Published: August 12, 2017
3 Minutes

11 Types of Social Security Fraud


Steve Symanovich

Staff writer

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An elderly woman using a phone to report a case of Social Security fraud.


You probably know Social Security fraud costs taxpayers billions of dollars, but how does all that money get swiped?

There are a lot of ways to commit Social Security fraud. Not all of them are obvious. Fraud often occurs anytime someone receives Social Security payments they’re not entitled to. The Office of the Inspector General of the Social Security Administration (SSA) cites a few common examples:

  • Hiding work activity while receiving disability benefits.
  • Getting Social Security benefits for a child not under your care.
  • Failing to let the SSA know that a beneficiary has died and continuing to receive and cash the checks sent to the deceased.

Consider this: About 6.5 million people who had active Social Security numbers in 2015 appeared to be at least 112 years old, a government audit found. The real number of living Americans more than 112 years old is closer to five, according to Gerontology Research Group, based at UCLA.

That kind of discrepancy makes all kinds of fraud possible.

Types of Social Security fraud

The Office of the Inspector General lists 11 types of Social Security fraud, waste and abuse. Learn more about them here, as well as how to report fraud when you see it.

1. Making false statements on claims

What it is: When you apply for Social Security benefits and give information you know is untrue.

Example: You say you have no source of income, but you do.

2. Hiding facts or events

What it is: When you conceal facts that affect eligibility for benefits.

Example: You neglect to say you’re in prison.

3. Misuse of benefits by a representative

What it is: When you represent a family member or friend who is unable to manage his benefits, then spend those funds for unintended purposes.

Example: You cash the beneficiary’s check to take a trip to Hawaii.

4. Buying or selling fake or real Social Security cards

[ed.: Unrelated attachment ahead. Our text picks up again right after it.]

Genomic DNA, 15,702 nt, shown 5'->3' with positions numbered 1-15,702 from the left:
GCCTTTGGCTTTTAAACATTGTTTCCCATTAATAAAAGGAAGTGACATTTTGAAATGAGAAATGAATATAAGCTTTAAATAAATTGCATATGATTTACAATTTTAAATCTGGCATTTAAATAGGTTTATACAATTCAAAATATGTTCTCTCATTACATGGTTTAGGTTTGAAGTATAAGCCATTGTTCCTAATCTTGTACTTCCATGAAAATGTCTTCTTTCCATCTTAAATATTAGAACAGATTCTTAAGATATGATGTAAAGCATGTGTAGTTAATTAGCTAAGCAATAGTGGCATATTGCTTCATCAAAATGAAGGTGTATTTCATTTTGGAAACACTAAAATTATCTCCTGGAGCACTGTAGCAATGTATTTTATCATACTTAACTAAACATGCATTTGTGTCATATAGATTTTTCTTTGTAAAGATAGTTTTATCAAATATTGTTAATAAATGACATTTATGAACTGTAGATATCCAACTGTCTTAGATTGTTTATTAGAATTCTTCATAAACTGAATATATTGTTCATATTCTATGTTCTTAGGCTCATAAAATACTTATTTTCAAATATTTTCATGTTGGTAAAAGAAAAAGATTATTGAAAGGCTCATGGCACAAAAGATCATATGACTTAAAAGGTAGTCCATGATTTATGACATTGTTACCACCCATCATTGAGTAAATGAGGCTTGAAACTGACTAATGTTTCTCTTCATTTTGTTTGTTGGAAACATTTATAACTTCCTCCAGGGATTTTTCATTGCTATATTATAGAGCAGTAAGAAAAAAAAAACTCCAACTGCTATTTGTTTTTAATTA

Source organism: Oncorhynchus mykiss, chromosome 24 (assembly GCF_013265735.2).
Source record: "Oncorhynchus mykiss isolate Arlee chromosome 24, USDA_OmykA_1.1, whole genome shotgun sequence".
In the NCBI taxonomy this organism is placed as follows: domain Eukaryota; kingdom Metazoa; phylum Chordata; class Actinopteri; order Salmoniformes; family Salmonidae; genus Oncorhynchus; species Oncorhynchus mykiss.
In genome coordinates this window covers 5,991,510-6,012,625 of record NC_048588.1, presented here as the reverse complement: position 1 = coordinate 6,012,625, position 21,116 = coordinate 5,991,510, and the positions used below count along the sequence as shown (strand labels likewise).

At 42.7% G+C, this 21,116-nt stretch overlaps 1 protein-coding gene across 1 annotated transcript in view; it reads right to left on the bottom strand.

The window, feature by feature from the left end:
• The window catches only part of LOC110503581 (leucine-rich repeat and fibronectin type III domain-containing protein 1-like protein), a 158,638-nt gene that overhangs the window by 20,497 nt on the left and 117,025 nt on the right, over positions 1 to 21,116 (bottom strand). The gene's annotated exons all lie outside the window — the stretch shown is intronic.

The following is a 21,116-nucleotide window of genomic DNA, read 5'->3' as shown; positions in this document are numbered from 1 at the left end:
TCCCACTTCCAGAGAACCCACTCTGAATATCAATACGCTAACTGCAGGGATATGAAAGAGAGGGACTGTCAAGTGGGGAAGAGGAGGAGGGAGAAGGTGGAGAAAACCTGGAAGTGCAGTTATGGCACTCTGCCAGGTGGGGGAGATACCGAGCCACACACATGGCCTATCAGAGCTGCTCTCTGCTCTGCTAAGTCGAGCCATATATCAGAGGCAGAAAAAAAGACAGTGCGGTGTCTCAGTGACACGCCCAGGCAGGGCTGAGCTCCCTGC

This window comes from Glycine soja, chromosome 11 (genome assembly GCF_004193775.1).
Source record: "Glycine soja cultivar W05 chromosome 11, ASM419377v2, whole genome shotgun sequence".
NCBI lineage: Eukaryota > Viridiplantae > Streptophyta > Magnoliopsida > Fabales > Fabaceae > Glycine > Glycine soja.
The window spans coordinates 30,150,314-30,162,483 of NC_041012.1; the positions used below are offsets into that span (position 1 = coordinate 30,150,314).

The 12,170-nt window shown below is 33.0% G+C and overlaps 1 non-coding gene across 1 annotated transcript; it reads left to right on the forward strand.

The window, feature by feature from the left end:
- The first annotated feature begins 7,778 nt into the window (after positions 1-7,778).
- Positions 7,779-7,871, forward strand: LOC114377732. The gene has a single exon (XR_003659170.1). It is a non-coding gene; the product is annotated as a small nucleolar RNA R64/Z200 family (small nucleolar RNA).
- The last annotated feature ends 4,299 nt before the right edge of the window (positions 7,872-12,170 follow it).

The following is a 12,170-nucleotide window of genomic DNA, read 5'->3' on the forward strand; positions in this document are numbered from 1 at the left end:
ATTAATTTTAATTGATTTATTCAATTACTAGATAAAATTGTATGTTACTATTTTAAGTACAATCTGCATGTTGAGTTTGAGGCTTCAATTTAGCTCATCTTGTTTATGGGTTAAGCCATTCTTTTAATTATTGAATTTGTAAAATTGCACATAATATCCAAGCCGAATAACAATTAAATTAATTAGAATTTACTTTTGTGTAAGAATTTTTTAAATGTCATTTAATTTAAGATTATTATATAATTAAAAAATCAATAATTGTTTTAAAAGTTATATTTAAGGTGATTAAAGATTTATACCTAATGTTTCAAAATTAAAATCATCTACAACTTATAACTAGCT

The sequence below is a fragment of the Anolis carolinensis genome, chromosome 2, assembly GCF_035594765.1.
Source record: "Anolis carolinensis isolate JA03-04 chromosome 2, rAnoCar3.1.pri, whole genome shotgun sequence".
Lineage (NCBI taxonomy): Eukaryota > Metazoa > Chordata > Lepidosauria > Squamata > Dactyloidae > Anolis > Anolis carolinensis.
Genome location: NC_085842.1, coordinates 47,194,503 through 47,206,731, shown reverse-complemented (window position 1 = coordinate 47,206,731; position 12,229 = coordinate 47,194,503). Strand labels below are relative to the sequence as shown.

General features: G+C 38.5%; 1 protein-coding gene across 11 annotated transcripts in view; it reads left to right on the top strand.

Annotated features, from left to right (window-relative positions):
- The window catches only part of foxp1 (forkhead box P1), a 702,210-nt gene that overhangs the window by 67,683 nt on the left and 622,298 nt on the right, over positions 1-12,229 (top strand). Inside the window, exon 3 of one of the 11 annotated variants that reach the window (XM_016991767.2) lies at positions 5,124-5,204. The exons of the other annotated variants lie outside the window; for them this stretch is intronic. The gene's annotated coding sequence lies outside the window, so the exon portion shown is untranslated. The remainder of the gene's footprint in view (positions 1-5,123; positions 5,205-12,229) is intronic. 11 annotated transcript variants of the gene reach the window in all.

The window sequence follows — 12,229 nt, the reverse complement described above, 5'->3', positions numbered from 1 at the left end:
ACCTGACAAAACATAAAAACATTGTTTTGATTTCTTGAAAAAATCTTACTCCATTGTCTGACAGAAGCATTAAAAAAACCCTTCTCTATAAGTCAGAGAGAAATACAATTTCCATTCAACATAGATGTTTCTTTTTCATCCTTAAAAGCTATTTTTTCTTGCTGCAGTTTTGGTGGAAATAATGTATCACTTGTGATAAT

What it is: Like it sounds—when you buy or sell bogus or genuine Social Security cards.

Example: You find someone’s Social Security card and you sell it to someone who might use it for identity theft.

5. Crimes involving SSA employees

What it is: When you work for the SAA and sell Social Security cards or steal checks. Also, when you help someone else to.

Example: You steal a beneficiary’s check and cash it.

6. Impersonation of a Social Security Administration employee

What it is: You pretend to be an SSA employee—in person, online or on the phone—in an effort to steal someone’s money or identity.

Example: You call an elderly person and say you need information such as her Social Security number, date of birth, and bank account number.

7. Bribery of an SSA employee

What it is: When you offer an SSA employee anything of value in exchange for government services.

Example: You offer an SSA employee $100 to approve your application for disability benefits.

8. Misusing grant or contracting funds

What it is: SSA oversees a lot of grants and contracts, and waste and mismanagement counts as fraud.

Example: You offer an SSA employee an envelope with cash to win a contract.

9. Violations of standards of conduct

What it is: SSA employees are bound by standards of ethical conduct, and disobeying federal, state or local laws or regulations is a violation.

Example: You work a second job during the time you’re being paid to work as an SSA employee.

10. Workers’ compensation

What it is: When you receive Social Security disability benefits and you fail to inform SSA that you’re receiving workers’ compensation benefits.

Example: You double dip. You know your Social Security disability benefits will be reduced if you receive workers’ comp benefits.

11. Social Security number misuse involving people with links to terrorist groups or activities

What it is: A type of fraud tied to national security.

Example: You discover someone you know has a fake Social Security card and may belong to a terrorist organization. You contact the Social Security fraud hotline.

5 ways to report Social Security fraud

What do you do if you witness or suspect Social Security fraud? Report it. Here are four ways:

  1. Internet: Fill out and submit a fraud reporting form online.
  2. Mail: Social Security Fraud Hotline, P.O. Box 17785 Baltimore, MD 21235.
  3. Phone: 1-800-269-0271.
  4. TTY (text telephone): 1-866-501-2101 (for the deaf or hard of hearing)
  5. Fax: 410-597-0118.

In fiscal year 2015, the Office of the Inspector General received 89,000 allegations through the fraud hotline.

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Editorial note: Our articles provide educational information for you. LifeLock offerings may not cover or protect against every type of crime, fraud, or threat we write about. Our goal is to increase awareness about cyber safety. Please review complete Terms during enrollment or setup. Remember that no one can prevent all identity theft or cybercrime, and that LifeLock does not monitor all transactions at all businesses.

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